CLdN has deployed its first newly built advanced vessel on the route between the Port of Gothenburg and Zeebrugge.
On 20 December, CLdN’s Faustine made its first call at the Port of Gothenburg, it has since reached Zeebrugge loaded with Swedish export goods for the first time.
The vessel is the first of two ordered by the shipping company equipped with a liquified natural gas (LNG), high-pressure, two-stroke, dual-fuel propulsion system that can use liquified natural gas or biogas (LNG/LBG) or diesel.
“We are investing in technologically advanced vessels to reduce climate impact, and Faustine is another step forward on our journey. She has the same capacity as her H5 sister vessels, but due to technical improvements we can optimise the cargo mix more efficiently,” said Emil Holmgren, Country Manager at CLdN.
Faustine calls at the Gothenburg RoRo Terminal in the Port of Gothenburg and is deployed on CLdN’s existing traffic between Gothenburg and Zeebrugge. The terminal is an important destination for Swedish trade with Central Europe, where Zeebrugge is an important hub with a catchment area that includes the entire BeNeLux area, Germany and France.
Jacob Minnhagen, Business Developer at the Gothenburg Port Authority, added “The importance of Belgian traffic for Swedish foreign trade cannot be underestimated and it is very positive that CLdN continues to invest in a new, modern, efficient vessel with good environmental performance.”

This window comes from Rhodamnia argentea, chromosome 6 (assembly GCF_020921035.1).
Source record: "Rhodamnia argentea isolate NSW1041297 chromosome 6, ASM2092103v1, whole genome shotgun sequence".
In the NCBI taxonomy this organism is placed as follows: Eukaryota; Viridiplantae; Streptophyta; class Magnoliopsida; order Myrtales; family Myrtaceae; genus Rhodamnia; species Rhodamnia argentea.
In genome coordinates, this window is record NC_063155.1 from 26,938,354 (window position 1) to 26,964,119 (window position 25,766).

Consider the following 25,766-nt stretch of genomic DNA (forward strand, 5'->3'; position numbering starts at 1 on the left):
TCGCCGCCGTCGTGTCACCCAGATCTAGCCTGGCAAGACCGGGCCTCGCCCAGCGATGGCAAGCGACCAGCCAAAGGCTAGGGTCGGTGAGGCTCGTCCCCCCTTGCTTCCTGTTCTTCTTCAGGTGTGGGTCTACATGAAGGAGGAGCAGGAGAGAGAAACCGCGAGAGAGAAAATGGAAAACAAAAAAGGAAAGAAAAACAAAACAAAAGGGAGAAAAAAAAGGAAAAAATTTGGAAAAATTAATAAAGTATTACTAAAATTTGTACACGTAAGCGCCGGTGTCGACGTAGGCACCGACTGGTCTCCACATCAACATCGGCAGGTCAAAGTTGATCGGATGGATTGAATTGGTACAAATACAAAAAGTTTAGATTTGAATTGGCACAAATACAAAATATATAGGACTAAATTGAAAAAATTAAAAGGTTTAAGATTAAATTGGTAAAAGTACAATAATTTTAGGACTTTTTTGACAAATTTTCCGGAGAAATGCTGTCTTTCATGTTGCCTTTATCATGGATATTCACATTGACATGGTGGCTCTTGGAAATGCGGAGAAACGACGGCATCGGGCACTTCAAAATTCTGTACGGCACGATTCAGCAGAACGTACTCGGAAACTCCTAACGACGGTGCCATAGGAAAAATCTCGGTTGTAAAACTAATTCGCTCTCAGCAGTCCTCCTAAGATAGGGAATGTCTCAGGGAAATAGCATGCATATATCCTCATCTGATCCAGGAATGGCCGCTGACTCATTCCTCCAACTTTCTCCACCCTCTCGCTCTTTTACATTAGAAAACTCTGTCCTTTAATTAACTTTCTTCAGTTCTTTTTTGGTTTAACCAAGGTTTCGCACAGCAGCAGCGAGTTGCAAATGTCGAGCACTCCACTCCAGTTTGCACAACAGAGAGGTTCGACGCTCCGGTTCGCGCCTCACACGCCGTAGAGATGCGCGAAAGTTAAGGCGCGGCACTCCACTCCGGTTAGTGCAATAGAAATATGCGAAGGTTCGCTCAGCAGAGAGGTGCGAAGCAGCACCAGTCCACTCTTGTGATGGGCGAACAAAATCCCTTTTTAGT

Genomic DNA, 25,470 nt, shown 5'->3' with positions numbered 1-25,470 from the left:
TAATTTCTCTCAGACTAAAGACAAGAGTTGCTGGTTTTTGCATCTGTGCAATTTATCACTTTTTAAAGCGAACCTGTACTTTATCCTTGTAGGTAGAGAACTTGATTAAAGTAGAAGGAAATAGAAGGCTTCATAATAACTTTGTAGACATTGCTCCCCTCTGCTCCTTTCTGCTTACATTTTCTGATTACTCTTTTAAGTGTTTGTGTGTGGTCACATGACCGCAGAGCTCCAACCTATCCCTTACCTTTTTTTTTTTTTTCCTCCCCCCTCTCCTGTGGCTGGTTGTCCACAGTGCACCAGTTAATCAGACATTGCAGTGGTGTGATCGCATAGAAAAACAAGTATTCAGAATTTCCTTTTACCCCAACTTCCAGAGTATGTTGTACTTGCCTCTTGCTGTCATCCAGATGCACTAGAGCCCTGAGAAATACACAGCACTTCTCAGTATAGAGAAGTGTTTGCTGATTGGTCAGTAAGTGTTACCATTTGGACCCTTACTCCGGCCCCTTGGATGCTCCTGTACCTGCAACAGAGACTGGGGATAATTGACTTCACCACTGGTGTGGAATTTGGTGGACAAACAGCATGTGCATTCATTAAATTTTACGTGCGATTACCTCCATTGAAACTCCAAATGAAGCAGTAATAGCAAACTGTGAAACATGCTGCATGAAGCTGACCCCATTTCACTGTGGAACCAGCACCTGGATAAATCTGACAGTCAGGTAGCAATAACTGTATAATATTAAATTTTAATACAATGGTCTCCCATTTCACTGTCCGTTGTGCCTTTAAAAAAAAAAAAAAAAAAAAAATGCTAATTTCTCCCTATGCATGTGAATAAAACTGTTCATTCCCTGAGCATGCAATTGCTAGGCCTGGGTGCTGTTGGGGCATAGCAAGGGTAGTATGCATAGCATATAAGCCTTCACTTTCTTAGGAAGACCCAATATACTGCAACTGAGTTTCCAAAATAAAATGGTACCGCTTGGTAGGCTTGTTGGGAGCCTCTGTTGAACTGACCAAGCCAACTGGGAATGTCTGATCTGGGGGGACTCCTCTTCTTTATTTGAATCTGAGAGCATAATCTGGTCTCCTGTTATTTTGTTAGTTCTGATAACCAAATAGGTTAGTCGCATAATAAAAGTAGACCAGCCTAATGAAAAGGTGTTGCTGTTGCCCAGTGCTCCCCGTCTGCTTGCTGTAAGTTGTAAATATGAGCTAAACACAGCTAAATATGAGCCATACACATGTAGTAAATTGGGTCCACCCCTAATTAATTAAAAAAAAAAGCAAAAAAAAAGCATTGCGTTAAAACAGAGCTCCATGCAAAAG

This directly links to Gothenburg’s long-term strategy to make alternative fuels more available to ships calling at the port.
The Port of Gothenburg has also recently entered into an agreement with clean energy producers Statkraft to conduct a more in-depth investigation for an interim storage facility and filling station at the port. A preliminary investigation is already underway and is scheduled to be completed by the beginning of 2022.
The planned facility is said to have an initial capacity of 4 MW, producing up to two tonnes of hydrogen per day. Capacity is also able to be expanded in the future if demand increases and new areas of use emerge.